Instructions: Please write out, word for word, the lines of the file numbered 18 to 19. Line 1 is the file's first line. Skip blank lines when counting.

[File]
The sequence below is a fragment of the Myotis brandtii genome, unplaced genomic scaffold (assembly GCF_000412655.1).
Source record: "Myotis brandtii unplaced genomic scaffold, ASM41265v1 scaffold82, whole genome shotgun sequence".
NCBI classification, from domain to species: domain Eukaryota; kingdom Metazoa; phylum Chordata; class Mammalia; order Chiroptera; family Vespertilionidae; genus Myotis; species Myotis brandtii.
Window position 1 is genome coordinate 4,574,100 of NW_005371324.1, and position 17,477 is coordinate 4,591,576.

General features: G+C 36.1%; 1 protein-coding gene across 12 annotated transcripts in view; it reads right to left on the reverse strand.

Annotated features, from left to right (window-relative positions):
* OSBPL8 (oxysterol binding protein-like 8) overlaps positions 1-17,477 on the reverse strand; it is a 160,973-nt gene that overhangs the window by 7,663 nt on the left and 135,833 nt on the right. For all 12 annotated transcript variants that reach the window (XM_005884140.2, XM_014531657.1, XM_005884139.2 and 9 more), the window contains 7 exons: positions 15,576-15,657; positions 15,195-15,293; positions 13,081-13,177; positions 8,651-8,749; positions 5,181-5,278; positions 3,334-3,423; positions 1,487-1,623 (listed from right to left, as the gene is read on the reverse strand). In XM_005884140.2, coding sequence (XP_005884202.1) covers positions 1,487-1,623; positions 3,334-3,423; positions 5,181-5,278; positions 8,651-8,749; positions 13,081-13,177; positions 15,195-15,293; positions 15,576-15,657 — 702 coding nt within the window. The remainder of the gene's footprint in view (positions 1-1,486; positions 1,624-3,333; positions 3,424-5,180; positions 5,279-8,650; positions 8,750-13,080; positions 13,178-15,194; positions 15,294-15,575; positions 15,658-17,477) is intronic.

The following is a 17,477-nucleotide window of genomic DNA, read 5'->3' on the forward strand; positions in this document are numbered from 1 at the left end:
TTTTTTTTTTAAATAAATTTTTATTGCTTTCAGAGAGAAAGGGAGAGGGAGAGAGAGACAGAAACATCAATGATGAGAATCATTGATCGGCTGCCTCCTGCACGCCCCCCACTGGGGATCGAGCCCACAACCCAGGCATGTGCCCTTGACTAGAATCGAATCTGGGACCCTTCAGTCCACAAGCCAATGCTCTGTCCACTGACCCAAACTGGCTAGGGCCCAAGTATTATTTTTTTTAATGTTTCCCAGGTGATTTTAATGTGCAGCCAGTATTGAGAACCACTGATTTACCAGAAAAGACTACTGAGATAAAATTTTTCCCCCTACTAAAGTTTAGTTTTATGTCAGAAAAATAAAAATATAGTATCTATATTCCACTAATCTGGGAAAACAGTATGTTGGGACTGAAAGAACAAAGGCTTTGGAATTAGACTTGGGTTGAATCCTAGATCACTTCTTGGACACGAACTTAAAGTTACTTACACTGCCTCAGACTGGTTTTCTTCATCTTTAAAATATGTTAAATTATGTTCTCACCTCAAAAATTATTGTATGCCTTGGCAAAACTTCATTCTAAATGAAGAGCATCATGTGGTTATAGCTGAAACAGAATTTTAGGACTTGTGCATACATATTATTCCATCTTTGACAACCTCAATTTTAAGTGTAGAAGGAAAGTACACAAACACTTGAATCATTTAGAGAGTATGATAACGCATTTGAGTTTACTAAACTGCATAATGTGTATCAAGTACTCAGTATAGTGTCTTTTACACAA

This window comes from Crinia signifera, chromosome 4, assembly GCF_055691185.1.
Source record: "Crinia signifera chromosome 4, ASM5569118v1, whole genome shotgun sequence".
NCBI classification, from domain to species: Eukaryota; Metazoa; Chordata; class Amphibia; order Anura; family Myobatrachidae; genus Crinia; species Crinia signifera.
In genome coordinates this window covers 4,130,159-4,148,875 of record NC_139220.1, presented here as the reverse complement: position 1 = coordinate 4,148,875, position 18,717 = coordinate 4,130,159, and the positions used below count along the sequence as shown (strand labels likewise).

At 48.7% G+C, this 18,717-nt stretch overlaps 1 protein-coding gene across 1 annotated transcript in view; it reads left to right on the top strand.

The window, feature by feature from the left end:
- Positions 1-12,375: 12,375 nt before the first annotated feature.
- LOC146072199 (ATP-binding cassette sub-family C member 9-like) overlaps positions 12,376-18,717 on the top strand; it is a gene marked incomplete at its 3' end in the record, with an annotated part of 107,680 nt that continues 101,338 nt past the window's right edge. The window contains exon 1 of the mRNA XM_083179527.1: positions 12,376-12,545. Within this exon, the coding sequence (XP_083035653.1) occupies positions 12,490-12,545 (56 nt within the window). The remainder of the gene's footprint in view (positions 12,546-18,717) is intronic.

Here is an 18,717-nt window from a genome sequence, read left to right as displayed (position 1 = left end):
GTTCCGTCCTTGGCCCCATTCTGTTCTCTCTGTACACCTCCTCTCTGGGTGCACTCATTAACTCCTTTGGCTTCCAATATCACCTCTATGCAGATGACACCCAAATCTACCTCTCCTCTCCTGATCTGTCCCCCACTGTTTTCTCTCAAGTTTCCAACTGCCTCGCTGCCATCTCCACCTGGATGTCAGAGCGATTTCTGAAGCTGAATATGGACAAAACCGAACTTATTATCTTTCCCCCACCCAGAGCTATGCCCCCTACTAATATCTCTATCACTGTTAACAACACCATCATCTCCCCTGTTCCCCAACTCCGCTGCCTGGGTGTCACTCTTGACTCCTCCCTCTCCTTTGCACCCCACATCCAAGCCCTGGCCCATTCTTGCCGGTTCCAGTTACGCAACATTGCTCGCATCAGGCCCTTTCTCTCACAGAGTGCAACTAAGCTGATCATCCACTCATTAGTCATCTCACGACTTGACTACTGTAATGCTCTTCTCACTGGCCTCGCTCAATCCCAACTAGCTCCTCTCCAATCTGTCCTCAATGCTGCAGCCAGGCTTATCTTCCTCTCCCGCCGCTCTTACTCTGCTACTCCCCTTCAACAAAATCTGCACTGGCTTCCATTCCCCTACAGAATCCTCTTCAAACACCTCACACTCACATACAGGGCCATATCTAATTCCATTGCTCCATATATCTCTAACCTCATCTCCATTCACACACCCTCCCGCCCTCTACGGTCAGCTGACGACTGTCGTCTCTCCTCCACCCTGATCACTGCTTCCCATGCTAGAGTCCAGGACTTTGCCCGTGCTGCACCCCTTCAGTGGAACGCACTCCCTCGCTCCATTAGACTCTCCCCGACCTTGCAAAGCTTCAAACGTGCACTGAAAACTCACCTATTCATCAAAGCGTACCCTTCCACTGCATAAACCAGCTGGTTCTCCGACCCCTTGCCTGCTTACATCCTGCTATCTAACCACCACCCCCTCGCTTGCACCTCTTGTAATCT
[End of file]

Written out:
Here is an 18,717-nt window from a genome sequence, read left to right as displayed (position 1 = left end):
GTTCCGTCCTTGGCCCCATTCTGTTCTCTCTGTACACCTCCTCTCTGGGTGCACTCATTAACTCCTTTGGCTTCCAATATCACCTCTATGCAGATGACACCCAAATCTACCTCTCCTCTCCTGATCTGTCCCCCACTGTTTTCTCTCAAGTTTCCAACTGCCTCGCTGCCATCTCCACCTGGATGTCAGAGCGATTTCTGAAGCTGAATATGGACAAAACCGAACTTATTATCTTTCCCCCACCCAGAGCTATGCCCCCTACTAATATCTCTATCACTGTTAACAACACCATCATCTCCCCTGTTCCCCAACTCCGCTGCCTGGGTGTCACTCTTGACTCCTCCCTCTCCTTTGCACCCCACATCCAAGCCCTGGCCCATTCTTGCCGGTTCCAGTTACGCAACATTGCTCGCATCAGGCCCTTTCTCTCACAGAGTGCAACTAAGCTGATCATCCACTCATTAGTCATCTCACGACTTGACTACTGTAATGCTCTTCTCACTGGCCTCGCTCAATCCCAACTAGCTCCTCTCCAATCTGTCCTCAATGCTGCAGCCAGGCTTATCTTCCTCTCCCGCCGCTCTTACTCTGCTACTCCCCTTCAACAAAATCTGCACTGGCTTCCATTCCCCTACAGAATCCTCTTCAAACACCTCACACTCACATACAGGGCCATATCTAATTCCATTGCTCCATATATCTCTAACCTCATCTCCATTCACACACCCTCCCGCCCTCTACGGTCAGCTGACGACTGTCGTCTCTCCTCCACCCTGATCACTGCTTCCCATGCTAGAGTCCAGGACTTTGCCCGTGCTGCACCCCTTCAGTGGAACGCACTCCCTCGCTCCATTAGACTCTCCCCGACCTTGCAAAGCTTCAAACGTGCACTGAAAACTCACCTATTCATCAAAGCGTACCCTTCCACTGCATAAACCAGCTGGTTCTCCGACCCCTTGCCTGCTTACATCCTGCTATCTAACCACCACCCCCTCGCTTGCACCTCTTGTAATCT